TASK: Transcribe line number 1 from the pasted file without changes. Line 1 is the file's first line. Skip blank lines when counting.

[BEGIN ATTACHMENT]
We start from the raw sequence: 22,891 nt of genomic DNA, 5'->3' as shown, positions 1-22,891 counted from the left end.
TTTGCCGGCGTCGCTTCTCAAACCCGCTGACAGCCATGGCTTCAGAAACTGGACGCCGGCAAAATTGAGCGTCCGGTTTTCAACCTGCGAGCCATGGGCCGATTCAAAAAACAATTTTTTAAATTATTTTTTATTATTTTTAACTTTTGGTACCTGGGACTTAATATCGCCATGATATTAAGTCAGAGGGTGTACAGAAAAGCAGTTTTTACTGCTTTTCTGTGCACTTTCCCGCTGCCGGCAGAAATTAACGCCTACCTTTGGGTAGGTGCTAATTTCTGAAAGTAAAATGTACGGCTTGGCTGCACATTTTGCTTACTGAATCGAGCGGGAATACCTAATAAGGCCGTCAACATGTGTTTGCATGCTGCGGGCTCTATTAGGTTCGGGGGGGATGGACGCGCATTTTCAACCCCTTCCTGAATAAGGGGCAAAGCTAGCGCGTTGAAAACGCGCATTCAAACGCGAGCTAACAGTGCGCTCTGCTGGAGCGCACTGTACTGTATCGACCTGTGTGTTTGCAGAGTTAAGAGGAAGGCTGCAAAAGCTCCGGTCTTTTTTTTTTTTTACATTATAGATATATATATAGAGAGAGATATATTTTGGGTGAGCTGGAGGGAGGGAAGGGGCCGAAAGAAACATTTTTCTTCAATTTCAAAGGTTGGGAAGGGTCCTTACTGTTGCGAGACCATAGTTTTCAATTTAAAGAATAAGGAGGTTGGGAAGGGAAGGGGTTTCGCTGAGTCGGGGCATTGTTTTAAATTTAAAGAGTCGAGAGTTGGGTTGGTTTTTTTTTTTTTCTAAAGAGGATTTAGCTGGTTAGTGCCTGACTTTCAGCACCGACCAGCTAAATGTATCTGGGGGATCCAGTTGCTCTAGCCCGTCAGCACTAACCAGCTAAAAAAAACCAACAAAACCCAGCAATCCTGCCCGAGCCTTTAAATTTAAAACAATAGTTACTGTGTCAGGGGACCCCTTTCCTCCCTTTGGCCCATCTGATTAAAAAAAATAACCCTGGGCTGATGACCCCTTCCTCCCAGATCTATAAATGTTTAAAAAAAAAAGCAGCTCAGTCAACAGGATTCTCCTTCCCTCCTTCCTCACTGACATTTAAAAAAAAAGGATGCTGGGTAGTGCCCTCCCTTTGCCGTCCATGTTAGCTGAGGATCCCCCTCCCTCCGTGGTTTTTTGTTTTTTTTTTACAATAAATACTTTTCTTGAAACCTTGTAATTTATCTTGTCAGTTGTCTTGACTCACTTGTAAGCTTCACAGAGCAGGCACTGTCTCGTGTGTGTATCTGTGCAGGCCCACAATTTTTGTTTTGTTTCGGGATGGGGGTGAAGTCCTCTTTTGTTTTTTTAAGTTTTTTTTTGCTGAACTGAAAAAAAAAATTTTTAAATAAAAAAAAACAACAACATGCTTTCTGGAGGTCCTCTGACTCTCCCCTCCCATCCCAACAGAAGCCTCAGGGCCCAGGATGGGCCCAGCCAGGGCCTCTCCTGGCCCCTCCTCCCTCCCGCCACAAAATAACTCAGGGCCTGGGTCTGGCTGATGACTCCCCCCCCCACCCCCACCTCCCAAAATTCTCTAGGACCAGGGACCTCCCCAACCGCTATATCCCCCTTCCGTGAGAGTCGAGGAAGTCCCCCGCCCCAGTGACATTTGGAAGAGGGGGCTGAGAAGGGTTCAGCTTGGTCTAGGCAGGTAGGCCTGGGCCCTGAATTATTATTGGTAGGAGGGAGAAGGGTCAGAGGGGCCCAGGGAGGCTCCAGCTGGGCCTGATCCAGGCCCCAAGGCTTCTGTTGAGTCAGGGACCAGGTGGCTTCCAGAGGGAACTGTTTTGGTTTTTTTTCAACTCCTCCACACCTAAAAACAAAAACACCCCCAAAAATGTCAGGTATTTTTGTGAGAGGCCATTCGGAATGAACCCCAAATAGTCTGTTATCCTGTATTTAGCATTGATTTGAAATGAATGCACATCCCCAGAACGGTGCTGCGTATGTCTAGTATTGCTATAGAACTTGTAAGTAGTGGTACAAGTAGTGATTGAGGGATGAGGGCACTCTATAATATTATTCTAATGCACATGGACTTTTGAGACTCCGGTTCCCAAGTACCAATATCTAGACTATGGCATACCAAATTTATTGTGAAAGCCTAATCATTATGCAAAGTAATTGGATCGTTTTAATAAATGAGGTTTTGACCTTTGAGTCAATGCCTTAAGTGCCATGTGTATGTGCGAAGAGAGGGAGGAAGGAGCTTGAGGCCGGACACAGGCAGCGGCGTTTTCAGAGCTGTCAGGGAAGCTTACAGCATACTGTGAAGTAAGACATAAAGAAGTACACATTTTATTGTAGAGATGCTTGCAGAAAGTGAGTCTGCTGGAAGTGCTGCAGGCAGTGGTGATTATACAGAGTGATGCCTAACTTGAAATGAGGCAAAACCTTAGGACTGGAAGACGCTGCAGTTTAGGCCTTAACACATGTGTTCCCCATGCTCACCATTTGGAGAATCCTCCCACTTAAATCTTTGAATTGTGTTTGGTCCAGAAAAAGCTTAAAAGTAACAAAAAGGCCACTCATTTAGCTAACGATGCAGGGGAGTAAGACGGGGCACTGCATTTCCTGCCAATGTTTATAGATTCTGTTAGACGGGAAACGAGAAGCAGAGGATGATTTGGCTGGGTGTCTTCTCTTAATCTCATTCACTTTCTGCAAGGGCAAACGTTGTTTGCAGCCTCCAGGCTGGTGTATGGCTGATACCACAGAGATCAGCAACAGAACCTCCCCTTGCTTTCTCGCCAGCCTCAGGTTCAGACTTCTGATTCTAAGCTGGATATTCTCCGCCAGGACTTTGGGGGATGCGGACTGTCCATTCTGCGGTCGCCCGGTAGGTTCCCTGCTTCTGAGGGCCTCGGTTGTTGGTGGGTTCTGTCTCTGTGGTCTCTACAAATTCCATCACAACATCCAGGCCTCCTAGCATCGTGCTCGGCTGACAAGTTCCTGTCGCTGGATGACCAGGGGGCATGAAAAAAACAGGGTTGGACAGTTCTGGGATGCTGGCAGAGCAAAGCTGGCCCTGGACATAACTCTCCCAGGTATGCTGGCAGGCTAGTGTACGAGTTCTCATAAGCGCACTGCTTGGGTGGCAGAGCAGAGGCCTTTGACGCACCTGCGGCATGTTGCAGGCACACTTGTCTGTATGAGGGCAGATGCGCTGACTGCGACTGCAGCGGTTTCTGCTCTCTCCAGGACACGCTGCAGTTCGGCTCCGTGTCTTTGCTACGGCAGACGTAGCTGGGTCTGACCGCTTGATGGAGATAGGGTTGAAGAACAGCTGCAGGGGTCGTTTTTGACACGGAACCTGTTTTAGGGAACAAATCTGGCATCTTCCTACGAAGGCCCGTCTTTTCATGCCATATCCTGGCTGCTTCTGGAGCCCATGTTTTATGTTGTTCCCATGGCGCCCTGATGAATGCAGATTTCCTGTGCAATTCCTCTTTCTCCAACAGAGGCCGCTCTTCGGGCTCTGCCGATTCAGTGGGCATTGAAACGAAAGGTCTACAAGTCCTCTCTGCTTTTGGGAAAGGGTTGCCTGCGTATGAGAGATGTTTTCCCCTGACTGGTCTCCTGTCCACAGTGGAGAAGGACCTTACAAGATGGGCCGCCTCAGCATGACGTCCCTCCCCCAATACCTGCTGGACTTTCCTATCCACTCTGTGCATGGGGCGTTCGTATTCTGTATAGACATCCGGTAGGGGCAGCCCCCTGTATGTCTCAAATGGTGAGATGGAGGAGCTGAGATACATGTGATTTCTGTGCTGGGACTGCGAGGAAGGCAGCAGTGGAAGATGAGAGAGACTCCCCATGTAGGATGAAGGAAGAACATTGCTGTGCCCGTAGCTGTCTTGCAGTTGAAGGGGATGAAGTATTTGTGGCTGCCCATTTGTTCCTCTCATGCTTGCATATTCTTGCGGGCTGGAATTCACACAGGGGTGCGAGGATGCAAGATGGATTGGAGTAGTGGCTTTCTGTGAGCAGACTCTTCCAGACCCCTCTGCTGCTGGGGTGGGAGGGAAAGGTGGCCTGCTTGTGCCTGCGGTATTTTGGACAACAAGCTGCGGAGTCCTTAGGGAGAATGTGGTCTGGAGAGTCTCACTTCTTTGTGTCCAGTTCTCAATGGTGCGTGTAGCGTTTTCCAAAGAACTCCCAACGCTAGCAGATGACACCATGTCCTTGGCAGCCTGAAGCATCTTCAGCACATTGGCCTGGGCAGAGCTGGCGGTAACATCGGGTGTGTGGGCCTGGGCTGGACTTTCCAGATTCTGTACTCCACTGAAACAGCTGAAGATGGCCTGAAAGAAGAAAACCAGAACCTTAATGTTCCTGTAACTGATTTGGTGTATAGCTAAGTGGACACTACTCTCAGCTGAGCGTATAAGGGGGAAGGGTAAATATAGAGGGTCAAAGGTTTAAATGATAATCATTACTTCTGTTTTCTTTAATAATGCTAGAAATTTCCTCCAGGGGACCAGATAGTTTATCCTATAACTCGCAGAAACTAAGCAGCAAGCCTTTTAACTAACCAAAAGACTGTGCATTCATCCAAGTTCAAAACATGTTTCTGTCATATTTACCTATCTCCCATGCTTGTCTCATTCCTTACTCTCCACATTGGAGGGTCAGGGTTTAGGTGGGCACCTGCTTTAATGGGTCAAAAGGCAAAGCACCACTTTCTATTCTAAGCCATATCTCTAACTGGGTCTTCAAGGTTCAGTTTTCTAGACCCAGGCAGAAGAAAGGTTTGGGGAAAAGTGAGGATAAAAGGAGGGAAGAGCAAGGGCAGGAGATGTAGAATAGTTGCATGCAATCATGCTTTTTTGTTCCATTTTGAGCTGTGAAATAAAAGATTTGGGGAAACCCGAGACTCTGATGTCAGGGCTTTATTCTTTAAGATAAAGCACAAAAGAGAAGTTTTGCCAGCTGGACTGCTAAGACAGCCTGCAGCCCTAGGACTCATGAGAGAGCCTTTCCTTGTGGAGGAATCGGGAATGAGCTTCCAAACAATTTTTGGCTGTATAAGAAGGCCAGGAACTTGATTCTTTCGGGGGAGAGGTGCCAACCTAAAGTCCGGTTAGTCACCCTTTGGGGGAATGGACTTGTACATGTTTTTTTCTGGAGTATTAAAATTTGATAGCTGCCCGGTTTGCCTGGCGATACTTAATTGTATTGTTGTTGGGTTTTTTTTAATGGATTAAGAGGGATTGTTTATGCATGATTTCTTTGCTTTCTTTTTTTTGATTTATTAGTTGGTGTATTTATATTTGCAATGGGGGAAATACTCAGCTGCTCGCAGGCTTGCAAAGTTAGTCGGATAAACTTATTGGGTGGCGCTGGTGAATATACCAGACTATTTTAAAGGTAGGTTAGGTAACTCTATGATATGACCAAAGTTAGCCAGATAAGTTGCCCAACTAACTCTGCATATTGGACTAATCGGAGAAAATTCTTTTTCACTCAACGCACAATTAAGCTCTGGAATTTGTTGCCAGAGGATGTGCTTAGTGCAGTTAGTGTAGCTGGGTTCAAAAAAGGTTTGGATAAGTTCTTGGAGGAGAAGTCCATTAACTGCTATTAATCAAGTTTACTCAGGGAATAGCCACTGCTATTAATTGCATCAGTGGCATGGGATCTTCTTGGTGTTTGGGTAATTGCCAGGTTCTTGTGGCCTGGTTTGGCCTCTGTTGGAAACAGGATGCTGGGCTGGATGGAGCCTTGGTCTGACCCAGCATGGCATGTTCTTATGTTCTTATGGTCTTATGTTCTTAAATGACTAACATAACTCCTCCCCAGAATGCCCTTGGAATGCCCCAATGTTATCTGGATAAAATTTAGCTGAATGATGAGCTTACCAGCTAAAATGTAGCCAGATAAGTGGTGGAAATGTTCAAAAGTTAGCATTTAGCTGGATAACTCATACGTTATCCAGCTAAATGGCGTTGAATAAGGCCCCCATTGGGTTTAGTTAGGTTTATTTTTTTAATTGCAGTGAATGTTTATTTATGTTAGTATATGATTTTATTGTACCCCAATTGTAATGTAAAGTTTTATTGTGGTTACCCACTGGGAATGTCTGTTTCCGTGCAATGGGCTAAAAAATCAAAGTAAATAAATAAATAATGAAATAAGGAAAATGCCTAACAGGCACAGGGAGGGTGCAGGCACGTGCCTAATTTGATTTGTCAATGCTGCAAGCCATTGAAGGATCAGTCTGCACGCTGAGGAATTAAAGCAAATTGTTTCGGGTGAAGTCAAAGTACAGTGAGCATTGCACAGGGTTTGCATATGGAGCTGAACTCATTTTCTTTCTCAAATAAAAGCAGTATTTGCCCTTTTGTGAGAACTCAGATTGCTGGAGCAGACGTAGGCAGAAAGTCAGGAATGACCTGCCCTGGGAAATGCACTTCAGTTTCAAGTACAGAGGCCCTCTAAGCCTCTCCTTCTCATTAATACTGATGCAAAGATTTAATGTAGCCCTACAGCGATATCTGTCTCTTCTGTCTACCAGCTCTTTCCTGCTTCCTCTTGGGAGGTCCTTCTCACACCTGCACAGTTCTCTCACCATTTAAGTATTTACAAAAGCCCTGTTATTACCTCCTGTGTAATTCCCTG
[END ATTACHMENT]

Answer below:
We start from the raw sequence: 22,891 nt of genomic DNA, 5'->3' as shown, positions 1-22,891 counted from the left end.